Well, the weekend as come and gone and I was so fascinated by the snow continuing to fall that I forgot to blog…
We couldn’t even find my car yesterday morning.
Look at Emily’s school this morning
Enough with the snow!
This week I want you to meet Kent and Kelli.
1. Can you tell me about your family?
We are a blended family. I have 3 children (Kelli 30, Kevin 27, Ethan 22) from a previous marriage and my wife Betty has 1 child, also from a previous marriage (Kristin 31). We have 3 granddaughters (Shea, 8 and Cali 5 (from Kristin), and Lillian 1 (fromKevin). Betty and I live in a small town just north of the Kansas City metro area and our children live relatively close.
2. Tell me about your loved one with cri du chat syndrome/
My daughter Kelli was born with 5p- in 1984. She had a normal birth and I fell in love with her immediately. She had a headful of long dark hair. At her one month well baby check-up, the pediatrician discovered a double inguinal hernia and I was devastated. We took her to Kansas City’s Children’s Mercy Hospital for the repair operation and when the surgeon gave us his report, he said that the operation went fine, but some people in the operating room did not like the way she cried. She did have a rather squeaky cry but, being my first child, I did not think anything of it.
Then they sent in the geneticist and he told us he suspected a partial chromosome deletion on #5 thatwould result in “severe mental retardation”. They drew blood for the genetics test and that began the longest two weeks of my life. Every time I looked at Kelli, I would try and tell if she looked “normal” or not. When the Genetic Counselor called and invited us in for a meeting, I knew the answer and went home from work to tell my wife in person. At the subsequent meeting, the Genetic Counselor and Social Work advised us to give up Kelli and put her in a home. They said she would not be trainable, would not walk, speak, or ever be toilet trained.
Being rather contrarian, we took her home and started researching the syndrome. I found some rather grim information at the University of Kansas Medical Center library, spending days in their stacks. We also found an early intervention center, the Infant Development Center at Shawnee Mission Hospital and started Kelli in school at the ripe old age of 3 months.
Since the medical literature was so sparse on 5p-, I started looking for other families in Kansas City to communicate with and share information. Through our genetic counselor, we did find one family with a boy of about 6 who could walk and we found that encouraging. Also, at that time there was a publication called Exceptional Parent magazine that had a column devoted to rare conditions and parents could write in and connect with other parents. I picked up a few names from past issues and every family I found seemed to know one or two otherfamilies. At the time (1984) personal computers we not yet common and I was working for Apple, so I started building a data base of families that I connected with. I also picked-up several names from a study that had recently been done by a doctoral student at the Medical College of Virginia.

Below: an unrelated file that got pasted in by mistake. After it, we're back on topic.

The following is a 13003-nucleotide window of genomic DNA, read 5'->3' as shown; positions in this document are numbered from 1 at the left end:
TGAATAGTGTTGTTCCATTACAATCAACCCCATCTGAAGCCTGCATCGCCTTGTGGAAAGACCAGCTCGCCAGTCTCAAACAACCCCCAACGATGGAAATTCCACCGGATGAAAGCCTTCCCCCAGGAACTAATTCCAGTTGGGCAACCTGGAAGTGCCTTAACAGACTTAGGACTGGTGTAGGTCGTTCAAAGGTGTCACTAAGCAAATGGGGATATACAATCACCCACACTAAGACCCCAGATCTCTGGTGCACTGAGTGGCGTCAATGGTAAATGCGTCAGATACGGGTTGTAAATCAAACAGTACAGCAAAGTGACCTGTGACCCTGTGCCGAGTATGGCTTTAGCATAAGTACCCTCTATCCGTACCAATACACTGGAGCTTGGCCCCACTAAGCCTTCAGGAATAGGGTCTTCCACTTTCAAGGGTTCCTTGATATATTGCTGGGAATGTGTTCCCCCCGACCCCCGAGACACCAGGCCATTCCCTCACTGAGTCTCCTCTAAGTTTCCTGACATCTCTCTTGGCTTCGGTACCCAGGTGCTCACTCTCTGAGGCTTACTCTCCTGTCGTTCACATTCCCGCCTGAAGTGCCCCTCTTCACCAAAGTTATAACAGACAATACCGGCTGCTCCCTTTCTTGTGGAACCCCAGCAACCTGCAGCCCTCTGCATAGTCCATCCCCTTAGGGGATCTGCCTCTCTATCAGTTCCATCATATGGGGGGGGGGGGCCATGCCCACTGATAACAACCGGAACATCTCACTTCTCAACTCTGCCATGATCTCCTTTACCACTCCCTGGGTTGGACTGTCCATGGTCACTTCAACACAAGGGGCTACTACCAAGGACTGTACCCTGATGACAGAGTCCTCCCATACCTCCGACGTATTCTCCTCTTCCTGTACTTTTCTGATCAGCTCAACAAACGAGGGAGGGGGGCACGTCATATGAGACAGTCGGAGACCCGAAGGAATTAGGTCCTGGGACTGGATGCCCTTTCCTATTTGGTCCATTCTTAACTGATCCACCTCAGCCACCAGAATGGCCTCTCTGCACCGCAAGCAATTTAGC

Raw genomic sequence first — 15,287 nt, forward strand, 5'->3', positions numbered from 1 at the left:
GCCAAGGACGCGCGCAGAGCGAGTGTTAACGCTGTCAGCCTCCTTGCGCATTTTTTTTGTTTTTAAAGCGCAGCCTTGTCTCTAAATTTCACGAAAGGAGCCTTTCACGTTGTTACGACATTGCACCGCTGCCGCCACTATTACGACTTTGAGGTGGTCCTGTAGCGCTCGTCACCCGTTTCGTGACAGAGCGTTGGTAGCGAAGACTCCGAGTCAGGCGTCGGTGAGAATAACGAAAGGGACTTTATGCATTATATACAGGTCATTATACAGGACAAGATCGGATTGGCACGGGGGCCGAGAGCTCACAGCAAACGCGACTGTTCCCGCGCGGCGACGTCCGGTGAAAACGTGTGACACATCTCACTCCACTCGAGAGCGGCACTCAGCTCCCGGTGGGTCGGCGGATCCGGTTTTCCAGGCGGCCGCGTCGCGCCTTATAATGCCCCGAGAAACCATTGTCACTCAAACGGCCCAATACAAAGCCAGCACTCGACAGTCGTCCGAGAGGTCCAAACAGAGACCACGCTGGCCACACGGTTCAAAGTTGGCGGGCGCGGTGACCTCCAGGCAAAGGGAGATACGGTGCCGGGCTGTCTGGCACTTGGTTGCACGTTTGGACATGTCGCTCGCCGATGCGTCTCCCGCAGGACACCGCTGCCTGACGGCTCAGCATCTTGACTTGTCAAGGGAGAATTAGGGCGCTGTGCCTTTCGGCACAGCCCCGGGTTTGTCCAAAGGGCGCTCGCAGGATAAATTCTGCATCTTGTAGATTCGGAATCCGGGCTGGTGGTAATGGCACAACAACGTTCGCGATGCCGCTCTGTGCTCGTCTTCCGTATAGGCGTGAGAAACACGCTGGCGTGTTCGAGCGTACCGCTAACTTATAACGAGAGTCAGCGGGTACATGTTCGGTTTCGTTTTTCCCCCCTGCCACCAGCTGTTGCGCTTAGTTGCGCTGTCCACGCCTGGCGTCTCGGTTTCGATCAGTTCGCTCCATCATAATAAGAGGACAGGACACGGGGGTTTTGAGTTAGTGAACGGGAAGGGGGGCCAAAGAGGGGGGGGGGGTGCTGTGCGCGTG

In mid-1985, I discovered that about 6 families were going to meet at a Holiday Inn Holidome (remember them?) in Indianapolis on a Saturday in August. We jumped on an airplane and joined them. We all sat in a circle by the pool with the kids trapped in the middle and shared our experiences (talking very loudly), cried, laughed, and made dear friends. At the end of this day, I wanted more.
I wanted to invite all of the families we could find to share their experiences. I wanted to bring inmedical professionals who had worked with our kids. I wanted that doctoral student to give us her insights as she had seen more kids with the syndrome thananyone in the world at that point. I wanted hope.
I organized our first meeting with parents and professionals in Chicago in Aug 1986. From this meeting, the 5p- Society was founded and incorporated as a not-for-profit group. The Society has organized a national conference each year since. This July 2015 we will host our 30thconference in Indianapolis, my first visit back since meeting that brave group of parents so long ago.
3. Tell me about doctor appointment, therapies or school.
At this point, I don’t remember much about Kelli’s doctors except that she had a bunch and they all treated her great. We had to help them keep their expectations high for Kelli and we did this by telling stories of other kids with the syndrome that we had met.
Kelli attended the Infant Development Center for 4 years and then moved into the public school system. Over the years, we had the typical challenges with the school district not wanting to provide therapies or a classroom aid. She had some great and loving teachers and some not so much. It was a time of exuberant highs and frustrating lows, but Kelli endured and so did her parents.
4. Tell me a success story.
Kelli’s life is a success story.
5. What else would you like the world to know?
Kelli now lives in a group home in suburban Kansas City. I believe this is the best environment for hercontinued growth. It is not as clean or as homey as I would like but Kelli is treated with love and respect and is happy.
Thank you Kent for stopping by and chatting with me!